More ‘Seed Incubators’

TechCrunch has the scoop. Silicon Valley has Y Combinator. Boulder, Colorado (and now Boston) has TechStars. Boston also as of today has Start@Spark. Washington, D.C. has LaunchBox Digital. Philadelphia has DreamIT Ventures. And now Atlanta is joining the seed incubator movement with Shotput Ventures.

We are looking for “capital light” web startups.

Ideally we are looking for a small team of co-founders, most likely still in college. We will pick 8 to 10 teams and give them $25k each so they don’t have to get summer jobs and can work on the product full time. … We will take a 5% to 10% equity stake.

The closest I’ve seen to this is the NI Tech Fund (PDF) which is an InvestNI supported Venture Capital fund. The brochure is from 2007 but I’ve emailed to see if the exec handling it can comment some more. It’s not the same as a Seed Incubator though.

A Seed Incubator aims to fund the very earliest stage – the bit with the highest risk in theory – with really small amounts of money (in VC terms). The idea being to allow small teams of smart people a few months of breathing space to build something great – so they don’t have to worry about the pressures of holding down a job as well as trying to create the next online revolution. The amounts are small and therefore are likely to attract younger folk to the table (or folk who have fewer commitments – family, mortgage, subscription to Sky movies).

Today I’m not sure we could find 8-10 startups in Belfast and the surrounding areas to qualify for this sort of programme. We need to start smaller and aim higher.

Windows Mobile 7? Nothing to see here

WMPowerUser.com, a Windows Mobile focussed site, seems to have come up with some screen shots of Windows Mobile 7. This mobile OS will allegedly be hitting the marketplace in Spring 2010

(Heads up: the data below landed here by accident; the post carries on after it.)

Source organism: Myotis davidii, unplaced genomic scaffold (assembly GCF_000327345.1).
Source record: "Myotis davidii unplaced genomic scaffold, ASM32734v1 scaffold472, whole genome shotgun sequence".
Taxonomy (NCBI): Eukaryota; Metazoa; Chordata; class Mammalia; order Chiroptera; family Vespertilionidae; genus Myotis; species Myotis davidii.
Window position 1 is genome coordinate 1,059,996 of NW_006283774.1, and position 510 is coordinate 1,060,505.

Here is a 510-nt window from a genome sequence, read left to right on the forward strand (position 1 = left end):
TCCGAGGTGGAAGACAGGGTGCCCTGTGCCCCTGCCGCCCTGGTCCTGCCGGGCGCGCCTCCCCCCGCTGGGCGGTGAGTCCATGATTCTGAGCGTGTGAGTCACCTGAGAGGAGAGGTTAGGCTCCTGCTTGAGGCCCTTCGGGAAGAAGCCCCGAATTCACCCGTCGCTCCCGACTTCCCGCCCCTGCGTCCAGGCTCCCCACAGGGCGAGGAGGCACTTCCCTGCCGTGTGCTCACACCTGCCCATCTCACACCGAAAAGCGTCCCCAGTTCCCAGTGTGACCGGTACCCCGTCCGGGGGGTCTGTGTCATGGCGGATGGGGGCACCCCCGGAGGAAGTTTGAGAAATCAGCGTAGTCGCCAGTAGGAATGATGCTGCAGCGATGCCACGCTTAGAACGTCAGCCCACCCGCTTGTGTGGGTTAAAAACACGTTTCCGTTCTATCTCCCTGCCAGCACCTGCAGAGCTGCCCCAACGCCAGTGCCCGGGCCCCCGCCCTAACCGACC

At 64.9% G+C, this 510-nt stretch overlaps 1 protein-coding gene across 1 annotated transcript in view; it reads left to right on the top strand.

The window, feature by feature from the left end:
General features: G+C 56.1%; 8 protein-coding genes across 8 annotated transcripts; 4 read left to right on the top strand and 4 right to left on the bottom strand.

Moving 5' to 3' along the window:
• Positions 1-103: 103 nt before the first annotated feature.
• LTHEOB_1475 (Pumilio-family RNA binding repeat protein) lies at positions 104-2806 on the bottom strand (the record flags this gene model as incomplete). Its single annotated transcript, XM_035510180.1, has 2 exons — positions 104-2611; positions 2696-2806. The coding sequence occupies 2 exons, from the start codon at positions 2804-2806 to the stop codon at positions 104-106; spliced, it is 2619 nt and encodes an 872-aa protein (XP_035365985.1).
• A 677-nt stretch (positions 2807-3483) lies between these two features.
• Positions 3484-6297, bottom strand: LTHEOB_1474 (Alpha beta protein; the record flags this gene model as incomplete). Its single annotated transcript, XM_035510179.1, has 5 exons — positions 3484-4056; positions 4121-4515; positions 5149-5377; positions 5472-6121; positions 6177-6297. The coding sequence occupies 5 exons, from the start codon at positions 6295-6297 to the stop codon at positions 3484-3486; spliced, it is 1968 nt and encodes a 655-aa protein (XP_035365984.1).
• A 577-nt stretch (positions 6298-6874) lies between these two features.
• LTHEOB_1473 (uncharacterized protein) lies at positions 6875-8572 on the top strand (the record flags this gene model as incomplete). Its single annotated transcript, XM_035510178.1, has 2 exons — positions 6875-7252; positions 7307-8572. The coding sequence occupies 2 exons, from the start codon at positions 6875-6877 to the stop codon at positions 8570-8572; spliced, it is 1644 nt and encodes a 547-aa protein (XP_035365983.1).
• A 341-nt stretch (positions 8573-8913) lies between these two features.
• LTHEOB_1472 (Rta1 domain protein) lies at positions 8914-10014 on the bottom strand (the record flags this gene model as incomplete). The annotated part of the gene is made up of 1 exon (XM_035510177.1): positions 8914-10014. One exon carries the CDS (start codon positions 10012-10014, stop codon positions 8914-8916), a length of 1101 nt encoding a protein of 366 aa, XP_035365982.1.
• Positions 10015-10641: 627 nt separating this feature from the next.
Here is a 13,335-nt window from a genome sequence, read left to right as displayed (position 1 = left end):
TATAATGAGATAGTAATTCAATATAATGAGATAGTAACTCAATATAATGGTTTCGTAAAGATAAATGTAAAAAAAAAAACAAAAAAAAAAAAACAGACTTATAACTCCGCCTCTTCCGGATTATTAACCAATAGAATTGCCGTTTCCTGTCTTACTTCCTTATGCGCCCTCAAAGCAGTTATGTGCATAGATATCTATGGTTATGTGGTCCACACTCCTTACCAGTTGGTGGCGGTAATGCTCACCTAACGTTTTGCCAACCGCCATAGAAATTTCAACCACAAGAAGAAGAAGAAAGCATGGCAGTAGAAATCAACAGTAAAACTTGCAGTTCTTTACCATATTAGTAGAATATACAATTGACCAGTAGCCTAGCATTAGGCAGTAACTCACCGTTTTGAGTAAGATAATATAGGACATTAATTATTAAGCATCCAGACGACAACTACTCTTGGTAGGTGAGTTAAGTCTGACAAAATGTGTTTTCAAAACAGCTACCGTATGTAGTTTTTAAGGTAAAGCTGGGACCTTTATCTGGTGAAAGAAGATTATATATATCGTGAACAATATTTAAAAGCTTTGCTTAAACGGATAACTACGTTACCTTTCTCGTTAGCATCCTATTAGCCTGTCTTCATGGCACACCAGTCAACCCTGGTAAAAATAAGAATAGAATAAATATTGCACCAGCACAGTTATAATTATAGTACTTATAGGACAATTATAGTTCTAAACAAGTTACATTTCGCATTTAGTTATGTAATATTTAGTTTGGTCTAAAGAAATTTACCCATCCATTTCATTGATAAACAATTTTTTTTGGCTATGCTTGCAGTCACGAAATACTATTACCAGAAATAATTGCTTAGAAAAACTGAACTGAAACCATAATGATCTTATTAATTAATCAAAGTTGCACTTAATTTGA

wm712

Is it pithy to say that the phone icon has been ripped off? Or to question the need for the time to be present in three different formats n this, the home screen? Or to explain how I think the usability of the CoverFlow-style-Dock-ripoff is a right pain in the arse?

Does it make it worse when you look at the positioning of the signal strength and battery and volume indicators in this additional screenshot?

wm72

They shouldn’t change position like that, should they? At least they’ve got time to fix it but the amazing thing is that no-one in the WM site above seemed to notice any of the bad things?

At least it’s shiny. That’s what they put on Vista’s epitaph.

none of the smartphones were successfully exploited

Slashdot writes:

TippingPoint had offered $10,000 for each exploit on any of the phones, which included the iPhone and the BlackBerry, as well as phones running the Windows Mobile, Symbian and Android operating systems.
With the mobile devices so limited on memory and processing power, a lot of [researchers’] main exploit techniques are not able to work,

The problem being that phones are going to get more powerful rather than less so there’s still work to be done on mobile security. They’re going to get memory and processing rivalling some recent generation desktop and laptop machines. Two years ago, @dressjunkie’s main computer was a 1 GHz Celeron desktop with 256 MB RAM. Her current iPhone is a 667MHz processor running at 412MHz with 128 MB RAM. The next generation iPhone may well run faster (considering the iPod Touch 2nd Generation runs at 533 MHz!).

I guess we can look forward to great exploits in the future. iPhone is pretty much untested here – the only mobile OS to make it to UK GOV CESG testing and survive is RIM’s Blackberry. iPhone hasn’t been tested by CESG and Windows Mobile has been tested and rejected five times.

Dublin XCake.org Meet, Thurs 26th March, 7 pm

@Steve Troughton-Smith tweeted:
“There’s a Dublin Xcake.org (for Mac and iPhone Developers) meetup tomorrow (Thurs) in Le Cirk, Dame St. at 7pm.”

XCake was started by myself and John Kennedy (@craicdesign) last year due to our mutual interest in iPhone development. John has currently got three apps in the App Store. It’s also notable that some of our “local heroes” are going to be attending. It’s a great opportunity to meet, to network, to learn and to maybe get a little business.

We had a meeting in Dublin and another in Belfast earlier this year and it was very well attended – I have an inkling that this weeks meeting in Dublin will be even bigger.

Steve also adds: “Also if any art/design people are interested in coming to tomorrow’s iPhone developer meetup (Dublin), is a good opportunity to get clients!”

I’d also say that might work out well for musicians who want to do sound effects for games/apps.